It’s not just the larger and more obvious things that need to be considered here – small things like hobbies might have to go as well. Gym memberships aren’t essential. Online slots new might be a fun hobby, but they’re more likely to be an expenditure than an income. We’ve heard of people who play online slots in the hope that a big win might solve their deposit problem for them. Very occasionally, that might happen, but online slots websites tend to make more money than their customers do! You only need to cut back for a few months – long enough to build your deposit up – and then you can go back to normal.
Get A Roommate
If your rent is your largest expenditure – and therefore the biggest barrier to saving for a mortgage – then we need to do something about your rental costs. If temporarily moving back in with family isn’t an option, consider getting a lodger or a roommate. Bringing someone else into your home might not be ideal, but if you can cope with it for six months or even a year and you’re getting half or even a third of your monthly rent in return, all of that saved money could be building up in your deposit fund. Once you’ve got a new source of income and you choose not to spend it, you’ll be amazed how fast your money goes.
Before you do this, you’ll need to double-check that your landlord permits you to rent out unused rooms in your home. Also, be very cautious with tenancy agreements – the last thing you need is a lodger suing when you try to kick them out of your property on the grounds you want to sell it! So long as the landlord is OK with the idea and the tenant knows how long they’ll be allowed to stay for, all should be fine.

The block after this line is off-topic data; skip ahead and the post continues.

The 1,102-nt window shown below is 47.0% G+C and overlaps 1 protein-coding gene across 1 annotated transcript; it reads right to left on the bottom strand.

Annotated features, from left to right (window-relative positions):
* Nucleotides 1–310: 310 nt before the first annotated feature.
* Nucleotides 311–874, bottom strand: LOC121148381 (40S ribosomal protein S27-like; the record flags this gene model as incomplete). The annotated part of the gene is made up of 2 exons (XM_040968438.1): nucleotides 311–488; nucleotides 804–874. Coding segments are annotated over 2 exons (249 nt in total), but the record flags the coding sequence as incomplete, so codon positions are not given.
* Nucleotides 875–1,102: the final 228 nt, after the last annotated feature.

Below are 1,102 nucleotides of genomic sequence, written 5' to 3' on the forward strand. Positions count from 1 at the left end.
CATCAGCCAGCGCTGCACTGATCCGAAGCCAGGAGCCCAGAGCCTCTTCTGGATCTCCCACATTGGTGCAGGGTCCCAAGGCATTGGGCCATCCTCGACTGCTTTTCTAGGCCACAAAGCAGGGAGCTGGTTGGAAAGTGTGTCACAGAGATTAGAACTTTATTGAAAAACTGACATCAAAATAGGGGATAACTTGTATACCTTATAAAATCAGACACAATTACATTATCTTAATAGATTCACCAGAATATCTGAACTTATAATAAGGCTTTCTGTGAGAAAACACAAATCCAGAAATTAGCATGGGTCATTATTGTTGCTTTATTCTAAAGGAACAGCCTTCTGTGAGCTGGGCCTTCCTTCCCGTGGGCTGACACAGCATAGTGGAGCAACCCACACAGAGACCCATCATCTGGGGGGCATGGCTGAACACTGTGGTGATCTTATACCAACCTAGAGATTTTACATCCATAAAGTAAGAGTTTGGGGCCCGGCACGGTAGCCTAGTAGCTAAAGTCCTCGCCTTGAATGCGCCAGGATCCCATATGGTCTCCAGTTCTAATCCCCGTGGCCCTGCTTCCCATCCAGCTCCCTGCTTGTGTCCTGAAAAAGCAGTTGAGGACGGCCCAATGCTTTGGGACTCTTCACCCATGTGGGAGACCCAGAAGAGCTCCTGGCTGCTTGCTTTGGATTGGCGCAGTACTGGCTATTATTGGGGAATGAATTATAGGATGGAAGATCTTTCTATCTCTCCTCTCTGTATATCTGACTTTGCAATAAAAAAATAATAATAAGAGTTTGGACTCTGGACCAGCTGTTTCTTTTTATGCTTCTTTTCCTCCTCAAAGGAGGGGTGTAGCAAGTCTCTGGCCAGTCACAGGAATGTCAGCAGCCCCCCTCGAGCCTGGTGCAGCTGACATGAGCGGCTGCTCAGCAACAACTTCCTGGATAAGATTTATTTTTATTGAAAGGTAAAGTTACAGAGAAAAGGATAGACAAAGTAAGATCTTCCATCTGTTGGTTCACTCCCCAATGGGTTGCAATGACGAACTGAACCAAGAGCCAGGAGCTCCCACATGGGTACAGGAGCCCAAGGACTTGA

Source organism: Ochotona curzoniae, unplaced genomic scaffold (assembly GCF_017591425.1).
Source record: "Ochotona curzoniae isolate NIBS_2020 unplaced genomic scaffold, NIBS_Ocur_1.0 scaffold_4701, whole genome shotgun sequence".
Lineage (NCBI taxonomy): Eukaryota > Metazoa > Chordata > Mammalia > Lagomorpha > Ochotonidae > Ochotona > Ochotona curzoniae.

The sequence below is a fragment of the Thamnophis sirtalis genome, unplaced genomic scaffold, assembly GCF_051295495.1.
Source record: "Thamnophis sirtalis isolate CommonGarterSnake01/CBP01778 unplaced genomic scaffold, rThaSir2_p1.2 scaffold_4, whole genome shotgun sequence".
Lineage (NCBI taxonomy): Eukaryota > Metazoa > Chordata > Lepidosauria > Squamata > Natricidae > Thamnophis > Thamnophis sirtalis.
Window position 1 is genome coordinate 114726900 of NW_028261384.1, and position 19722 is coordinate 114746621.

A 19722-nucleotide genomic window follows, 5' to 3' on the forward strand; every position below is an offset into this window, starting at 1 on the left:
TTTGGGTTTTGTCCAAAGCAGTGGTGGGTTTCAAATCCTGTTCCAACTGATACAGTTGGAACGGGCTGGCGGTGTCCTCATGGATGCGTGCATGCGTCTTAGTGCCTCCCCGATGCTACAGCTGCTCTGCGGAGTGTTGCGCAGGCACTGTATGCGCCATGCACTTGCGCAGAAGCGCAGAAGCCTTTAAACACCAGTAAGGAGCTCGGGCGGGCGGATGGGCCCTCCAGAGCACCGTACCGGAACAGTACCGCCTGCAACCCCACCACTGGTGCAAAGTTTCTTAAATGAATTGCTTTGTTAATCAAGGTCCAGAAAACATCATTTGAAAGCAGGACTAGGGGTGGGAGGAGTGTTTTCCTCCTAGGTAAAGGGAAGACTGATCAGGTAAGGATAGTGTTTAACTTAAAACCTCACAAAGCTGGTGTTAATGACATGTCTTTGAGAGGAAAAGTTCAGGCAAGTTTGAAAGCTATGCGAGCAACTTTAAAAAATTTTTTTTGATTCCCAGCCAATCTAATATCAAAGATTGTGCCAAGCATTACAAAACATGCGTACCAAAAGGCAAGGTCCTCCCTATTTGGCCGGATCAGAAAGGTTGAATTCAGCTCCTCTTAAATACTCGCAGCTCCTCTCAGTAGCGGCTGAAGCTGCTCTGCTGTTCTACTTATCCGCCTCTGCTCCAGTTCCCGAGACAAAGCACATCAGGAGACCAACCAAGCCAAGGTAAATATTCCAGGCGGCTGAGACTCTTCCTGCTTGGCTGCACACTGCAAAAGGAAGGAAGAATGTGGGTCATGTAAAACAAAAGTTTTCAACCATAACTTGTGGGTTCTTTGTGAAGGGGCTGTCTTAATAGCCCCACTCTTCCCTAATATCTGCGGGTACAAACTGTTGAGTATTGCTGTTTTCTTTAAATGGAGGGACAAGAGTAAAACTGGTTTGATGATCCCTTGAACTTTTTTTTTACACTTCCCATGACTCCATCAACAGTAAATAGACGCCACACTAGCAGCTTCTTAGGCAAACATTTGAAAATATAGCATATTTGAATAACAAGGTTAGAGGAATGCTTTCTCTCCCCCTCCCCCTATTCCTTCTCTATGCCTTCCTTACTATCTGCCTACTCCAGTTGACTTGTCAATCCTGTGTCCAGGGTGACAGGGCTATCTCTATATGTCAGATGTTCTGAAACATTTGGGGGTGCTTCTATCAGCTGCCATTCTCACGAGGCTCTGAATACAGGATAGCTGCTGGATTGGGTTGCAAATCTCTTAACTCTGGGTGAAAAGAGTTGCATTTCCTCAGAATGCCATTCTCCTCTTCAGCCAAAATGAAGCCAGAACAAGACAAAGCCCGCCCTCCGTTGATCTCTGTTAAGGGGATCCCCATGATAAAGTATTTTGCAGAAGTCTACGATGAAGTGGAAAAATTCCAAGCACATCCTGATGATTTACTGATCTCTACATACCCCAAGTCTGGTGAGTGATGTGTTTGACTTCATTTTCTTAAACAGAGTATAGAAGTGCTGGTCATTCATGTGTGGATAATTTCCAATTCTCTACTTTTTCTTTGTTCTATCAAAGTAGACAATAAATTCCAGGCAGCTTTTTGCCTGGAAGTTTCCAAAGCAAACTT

Move Away From City Centers
Your ideal home might be right in the thick of things, close to the amenities of a busy town or city. That’s also where all the most expensive property is – and therefore, it’s the hardest property to buy. You might have to take a step back to get on the property ladder. Even looking three or four streets away from a city center usually means that prices drop dramatically. As a first home, this is where you’ll want to start.
Once you’re on the property ladder, it becomes easier to carry on climbing it. You’ll find that your monthly mortgage payments are lower than your rental payments were, so you’ll save more money each month, and therefore you can either pay off your mortgage rapidly or save for another deposit. Don’t look at your first home as a ‘forever’ home – just a step toward where you want to be.
We know we haven’t told you anything groundbreaking in this article, but we want it to act as a reminder of the small things that need to be done if you want to make large changes to your living situation. Cut back in the short term and make big gains in the long term. Happy house hunting!